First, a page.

2. Brandon has the basics of the Cave mapped out (at least in his head). I'll admit, I at times get confused, and he's had to - more than once - sketch it out on a napkin for me (or somesuch).
3. I'm not sure which scene you're referring to. Was it the Boiler Room scene?
Hi! I would just like to say that you are doing an awesome job. When the beginning of season 2 aired I freaked out because of the time skip and the "loss" of some of our heroes. But I forced myself to be patient and wait it out... and then you brought Artemis and Wally (my fave characters!) back into the mix in such an awesome way! So kudos for the great plot twists!
Here's my question: How old is Zat---- Just kidding!!
No questions, just praise! Keep up the good work :]
Thanks for having patience. It really is appreciated.
Greg, did you and Brandon team up with David Karp in order to maximize on our feels tomorrow?
I'm sorry, but I don't know who David Karp is, which I suppose makes it clear that we didn't team up with him. I'm sure he's probably a really nice guy though.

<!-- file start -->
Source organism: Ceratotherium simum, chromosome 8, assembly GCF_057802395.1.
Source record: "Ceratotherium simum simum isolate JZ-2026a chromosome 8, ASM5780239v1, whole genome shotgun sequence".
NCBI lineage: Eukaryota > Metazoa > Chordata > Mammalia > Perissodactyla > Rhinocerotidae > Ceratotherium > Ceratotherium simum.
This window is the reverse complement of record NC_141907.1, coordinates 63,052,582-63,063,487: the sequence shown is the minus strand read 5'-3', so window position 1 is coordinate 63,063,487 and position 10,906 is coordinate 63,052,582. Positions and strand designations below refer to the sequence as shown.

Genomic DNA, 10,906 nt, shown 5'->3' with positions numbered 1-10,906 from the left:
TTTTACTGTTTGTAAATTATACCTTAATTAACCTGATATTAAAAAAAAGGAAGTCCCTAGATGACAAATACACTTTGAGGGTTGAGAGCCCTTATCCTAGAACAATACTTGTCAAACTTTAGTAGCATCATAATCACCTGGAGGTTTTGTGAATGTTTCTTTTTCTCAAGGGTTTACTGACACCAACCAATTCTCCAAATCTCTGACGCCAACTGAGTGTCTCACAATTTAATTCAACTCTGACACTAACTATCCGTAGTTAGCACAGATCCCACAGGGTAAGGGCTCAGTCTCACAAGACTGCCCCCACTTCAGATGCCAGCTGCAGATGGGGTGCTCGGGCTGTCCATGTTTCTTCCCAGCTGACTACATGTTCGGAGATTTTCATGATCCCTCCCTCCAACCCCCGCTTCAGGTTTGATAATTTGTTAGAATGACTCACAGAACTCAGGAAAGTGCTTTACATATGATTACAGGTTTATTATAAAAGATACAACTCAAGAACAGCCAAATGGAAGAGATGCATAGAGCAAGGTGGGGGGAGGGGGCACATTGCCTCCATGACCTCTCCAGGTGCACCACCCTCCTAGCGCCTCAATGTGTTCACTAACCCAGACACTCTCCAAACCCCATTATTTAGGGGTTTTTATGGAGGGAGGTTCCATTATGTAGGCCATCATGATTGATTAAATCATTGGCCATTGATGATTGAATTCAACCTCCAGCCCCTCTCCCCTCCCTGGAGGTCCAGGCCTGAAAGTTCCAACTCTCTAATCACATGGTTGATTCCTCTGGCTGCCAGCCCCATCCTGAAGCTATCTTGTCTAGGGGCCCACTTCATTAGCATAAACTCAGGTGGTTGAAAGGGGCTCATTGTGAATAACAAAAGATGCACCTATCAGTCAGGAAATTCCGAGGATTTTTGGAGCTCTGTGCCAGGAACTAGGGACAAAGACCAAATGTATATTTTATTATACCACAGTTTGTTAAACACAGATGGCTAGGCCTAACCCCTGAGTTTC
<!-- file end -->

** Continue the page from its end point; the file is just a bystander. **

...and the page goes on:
Also, I'm not sure I would know how "to maximize on [your] feels" if I tried.
But, congrats! You succeeded in maximizing how OLD I feel.
1) Okay, so the League definitely knows that Lex Luthor is a member of the Light at this point. So how's he getting away with openly running a major corporation?
2) Was Project Cadmus a US government program in this continuity? Or a privately-run corporation?
1. How do they stop him?
2. Privately run.
I just wanted to compliment you and your colleagues for Satisfaction. Your follow-up of the Artemis and Roy storylines made this one of my favorite episodes.
Not only do we get emotional impact, we get the Roy/Mercy battle....one of the most bad-ass sequences in the whole series.